- Flon's Law

  6. #36
    C++まいる!Cをこわせ!
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    I hate when they always refer to US keyboard when setting shortcuts everywhere. Mostly because they don't always work with non-US keyboards.
    That's why I would like a standard
    Quote Originally Posted by Adak View Post
    io.h certainly IS included in some modern compilers. It is no longer part of the standard for C, but it is nevertheless, included in the very latest Pelles C versions.
    Quote Originally Posted by Salem View Post
    You mean it's included as a crutch to help ancient programmers limp along without them having to relearn too much.

    Outside of your DOS world, your header file is meaningless.

  7. #37
    Frequently Quite Prolix dwks's Avatar
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    US keyboards are probably the closest thing to a standard there is . . . .

    One solution is to say CTRL-@ instead of CTRL-SHIFT-2 or whatever.
    dwk

    Seek and ye shall find. quaere et invenies.

    "Simplicity does not precede complexity, but follows it." -- Alan Perlis
    "Testing can only prove the presence of bugs, not their absence." -- Edsger Dijkstra
    "The only real mistake is the one from which we learn nothing." -- John Powell


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  8. #38
    Cat without Hat CornedBee's Avatar
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    One solution is to say CTRL-@ instead of CTRL-SHIFT-2 or whatever.
    Solution to what?
    All the buzzt!
    CornedBee

    "There is not now, nor has there ever been, nor will there ever be, any programming language in which it is the least bit difficult to write bad code."
    - Flon's Law

  9. #39
    Frequently Quite Prolix dwks's Avatar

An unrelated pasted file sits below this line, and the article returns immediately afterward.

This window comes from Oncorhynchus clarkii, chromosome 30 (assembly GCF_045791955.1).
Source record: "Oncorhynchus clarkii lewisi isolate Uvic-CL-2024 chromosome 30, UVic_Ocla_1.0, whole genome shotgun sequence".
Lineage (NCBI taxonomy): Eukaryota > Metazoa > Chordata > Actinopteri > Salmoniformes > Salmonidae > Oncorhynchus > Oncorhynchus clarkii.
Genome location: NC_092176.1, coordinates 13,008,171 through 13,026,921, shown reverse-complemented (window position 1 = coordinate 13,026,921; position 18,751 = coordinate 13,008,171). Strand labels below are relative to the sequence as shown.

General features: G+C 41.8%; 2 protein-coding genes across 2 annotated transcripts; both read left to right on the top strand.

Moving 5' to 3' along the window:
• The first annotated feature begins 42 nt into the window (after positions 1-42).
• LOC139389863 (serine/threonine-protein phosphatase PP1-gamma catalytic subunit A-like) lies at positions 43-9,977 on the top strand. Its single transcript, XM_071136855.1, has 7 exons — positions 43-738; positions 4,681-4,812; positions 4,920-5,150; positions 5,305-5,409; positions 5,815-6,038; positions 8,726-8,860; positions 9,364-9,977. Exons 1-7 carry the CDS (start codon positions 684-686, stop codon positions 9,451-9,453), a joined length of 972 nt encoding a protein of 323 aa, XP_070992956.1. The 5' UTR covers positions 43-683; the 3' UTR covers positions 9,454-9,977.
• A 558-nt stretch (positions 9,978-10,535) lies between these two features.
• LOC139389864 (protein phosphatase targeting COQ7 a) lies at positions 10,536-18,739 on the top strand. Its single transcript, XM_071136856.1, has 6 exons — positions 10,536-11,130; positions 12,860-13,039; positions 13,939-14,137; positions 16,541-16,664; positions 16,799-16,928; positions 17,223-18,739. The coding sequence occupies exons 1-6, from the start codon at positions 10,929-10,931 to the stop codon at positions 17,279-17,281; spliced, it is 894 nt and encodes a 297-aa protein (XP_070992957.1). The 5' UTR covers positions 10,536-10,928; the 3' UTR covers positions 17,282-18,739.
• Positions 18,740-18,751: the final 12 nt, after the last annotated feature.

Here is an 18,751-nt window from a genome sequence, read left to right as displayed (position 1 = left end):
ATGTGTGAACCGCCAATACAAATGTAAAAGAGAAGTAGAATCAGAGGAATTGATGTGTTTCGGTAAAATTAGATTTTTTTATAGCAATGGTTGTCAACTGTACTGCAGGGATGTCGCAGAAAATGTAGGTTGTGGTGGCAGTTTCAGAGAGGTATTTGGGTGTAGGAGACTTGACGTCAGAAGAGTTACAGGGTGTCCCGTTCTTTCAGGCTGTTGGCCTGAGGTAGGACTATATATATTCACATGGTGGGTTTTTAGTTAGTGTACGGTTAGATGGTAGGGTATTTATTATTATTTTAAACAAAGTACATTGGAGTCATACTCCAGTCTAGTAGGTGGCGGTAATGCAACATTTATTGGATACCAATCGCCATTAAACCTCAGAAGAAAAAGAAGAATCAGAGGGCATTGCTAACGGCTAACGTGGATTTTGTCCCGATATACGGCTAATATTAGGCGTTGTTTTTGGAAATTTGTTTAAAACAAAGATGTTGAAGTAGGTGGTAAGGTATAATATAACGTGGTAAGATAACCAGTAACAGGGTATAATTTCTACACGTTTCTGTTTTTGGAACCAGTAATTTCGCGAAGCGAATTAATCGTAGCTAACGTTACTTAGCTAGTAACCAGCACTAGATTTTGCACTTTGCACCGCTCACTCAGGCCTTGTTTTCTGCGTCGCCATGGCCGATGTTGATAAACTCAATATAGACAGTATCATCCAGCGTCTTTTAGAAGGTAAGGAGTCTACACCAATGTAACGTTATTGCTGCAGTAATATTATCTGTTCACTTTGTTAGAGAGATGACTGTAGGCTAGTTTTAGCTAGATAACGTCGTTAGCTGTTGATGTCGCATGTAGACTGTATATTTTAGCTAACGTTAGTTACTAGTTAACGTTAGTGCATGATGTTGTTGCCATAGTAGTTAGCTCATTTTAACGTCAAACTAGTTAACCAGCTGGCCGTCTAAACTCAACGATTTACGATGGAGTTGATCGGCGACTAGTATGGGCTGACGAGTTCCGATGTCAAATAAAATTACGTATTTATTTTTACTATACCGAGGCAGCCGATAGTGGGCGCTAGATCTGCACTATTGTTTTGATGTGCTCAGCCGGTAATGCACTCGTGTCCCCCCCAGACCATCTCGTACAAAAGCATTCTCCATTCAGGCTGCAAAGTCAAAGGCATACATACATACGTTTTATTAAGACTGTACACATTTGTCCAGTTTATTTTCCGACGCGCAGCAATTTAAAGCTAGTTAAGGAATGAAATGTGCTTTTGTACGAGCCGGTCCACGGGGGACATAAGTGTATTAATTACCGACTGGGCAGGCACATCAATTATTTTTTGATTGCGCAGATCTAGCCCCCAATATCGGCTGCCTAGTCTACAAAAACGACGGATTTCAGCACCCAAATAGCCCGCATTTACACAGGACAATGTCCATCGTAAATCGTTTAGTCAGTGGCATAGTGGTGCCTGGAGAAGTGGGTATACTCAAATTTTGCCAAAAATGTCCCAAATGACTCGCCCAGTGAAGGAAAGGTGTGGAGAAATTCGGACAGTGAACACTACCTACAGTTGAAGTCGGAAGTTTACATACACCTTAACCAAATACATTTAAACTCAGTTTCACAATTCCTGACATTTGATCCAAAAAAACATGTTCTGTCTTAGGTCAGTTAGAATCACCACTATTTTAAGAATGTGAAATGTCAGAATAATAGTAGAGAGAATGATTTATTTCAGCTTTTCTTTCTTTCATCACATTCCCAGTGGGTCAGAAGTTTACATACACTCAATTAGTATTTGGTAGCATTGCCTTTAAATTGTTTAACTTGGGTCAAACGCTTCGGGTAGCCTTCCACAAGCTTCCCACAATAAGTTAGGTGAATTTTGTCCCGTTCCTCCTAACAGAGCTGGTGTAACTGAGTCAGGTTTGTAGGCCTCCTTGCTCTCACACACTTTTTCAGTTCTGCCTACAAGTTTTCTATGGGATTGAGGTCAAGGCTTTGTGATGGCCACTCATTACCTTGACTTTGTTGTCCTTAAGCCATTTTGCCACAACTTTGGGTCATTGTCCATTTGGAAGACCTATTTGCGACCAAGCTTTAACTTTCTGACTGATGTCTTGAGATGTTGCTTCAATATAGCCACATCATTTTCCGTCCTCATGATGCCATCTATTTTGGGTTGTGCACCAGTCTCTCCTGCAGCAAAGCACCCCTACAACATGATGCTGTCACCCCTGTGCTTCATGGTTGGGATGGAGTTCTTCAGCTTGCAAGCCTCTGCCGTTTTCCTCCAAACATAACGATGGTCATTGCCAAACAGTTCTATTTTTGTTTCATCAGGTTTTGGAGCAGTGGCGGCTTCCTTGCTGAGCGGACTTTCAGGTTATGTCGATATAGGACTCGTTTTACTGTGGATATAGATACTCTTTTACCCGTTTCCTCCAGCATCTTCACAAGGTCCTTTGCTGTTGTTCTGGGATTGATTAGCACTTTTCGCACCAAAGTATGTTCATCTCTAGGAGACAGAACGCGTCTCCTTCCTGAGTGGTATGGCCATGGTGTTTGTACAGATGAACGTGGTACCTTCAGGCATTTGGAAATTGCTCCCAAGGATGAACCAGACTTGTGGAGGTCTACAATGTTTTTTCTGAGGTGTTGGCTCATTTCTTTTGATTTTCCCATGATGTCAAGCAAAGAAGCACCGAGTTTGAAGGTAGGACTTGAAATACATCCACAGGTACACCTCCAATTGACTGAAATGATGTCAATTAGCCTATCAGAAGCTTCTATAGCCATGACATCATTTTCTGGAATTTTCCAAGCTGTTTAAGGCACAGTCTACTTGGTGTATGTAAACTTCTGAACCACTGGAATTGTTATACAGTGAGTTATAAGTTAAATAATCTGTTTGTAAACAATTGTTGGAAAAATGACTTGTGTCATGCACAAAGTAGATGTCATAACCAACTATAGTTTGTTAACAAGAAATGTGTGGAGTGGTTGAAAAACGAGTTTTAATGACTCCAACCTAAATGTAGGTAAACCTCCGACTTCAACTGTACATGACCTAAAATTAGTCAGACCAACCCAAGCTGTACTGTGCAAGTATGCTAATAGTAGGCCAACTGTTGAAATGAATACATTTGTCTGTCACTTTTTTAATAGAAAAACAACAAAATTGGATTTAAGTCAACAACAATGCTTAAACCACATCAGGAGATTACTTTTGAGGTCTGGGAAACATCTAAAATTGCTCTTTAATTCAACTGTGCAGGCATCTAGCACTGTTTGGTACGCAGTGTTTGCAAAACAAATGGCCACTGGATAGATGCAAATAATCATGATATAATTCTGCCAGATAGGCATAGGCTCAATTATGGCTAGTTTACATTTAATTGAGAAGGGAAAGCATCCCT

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    To this.
    I hate when they always refer to US keyboard when setting shortcuts everywhere. Mostly because they don't always work with non-US keyboards.
    The main reason I could see that this would be a problem would be if, say, your keyboard had '@' on a different key from a US keyboard.

    Of course, a keyboard might not even have a key entirely . . . .
    dwk

    Seek and ye shall find. quaere et invenies.

    "Simplicity does not precede complexity, but follows it." -- Alan Perlis
    "Testing can only prove the presence of bugs, not their absence." -- Edsger Dijkstra
    "The only real mistake is the one from which we learn nothing." -- John Powell


    Other boards: DaniWeb, TPS
    Unofficial Wiki FAQ: cpwiki.sf.net

    My website: http://dwks.theprogrammingsite.com/
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  10. #40
    C++まいる!Cをこわせ!
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    @? Alt Gr + 2.
    ~? Alt Gr + ¨.
    \? Alt Gr + +.
    /? Shift + 7.
    I could go on forever.
    So these "shortcuts" never work. Not like they're expected to, anyway.
    Quote Originally Posted by Adak View Post
    io.h certainly IS included in some modern compilers. It is no longer part of the standard for C, but it is nevertheless, included in the very latest Pelles C versions.
    Quote Originally Posted by Salem View Post
    You mean it's included as a crutch to help ancient programmers limp along without them having to relearn too much.

    Outside of your DOS world, your header file is meaningless.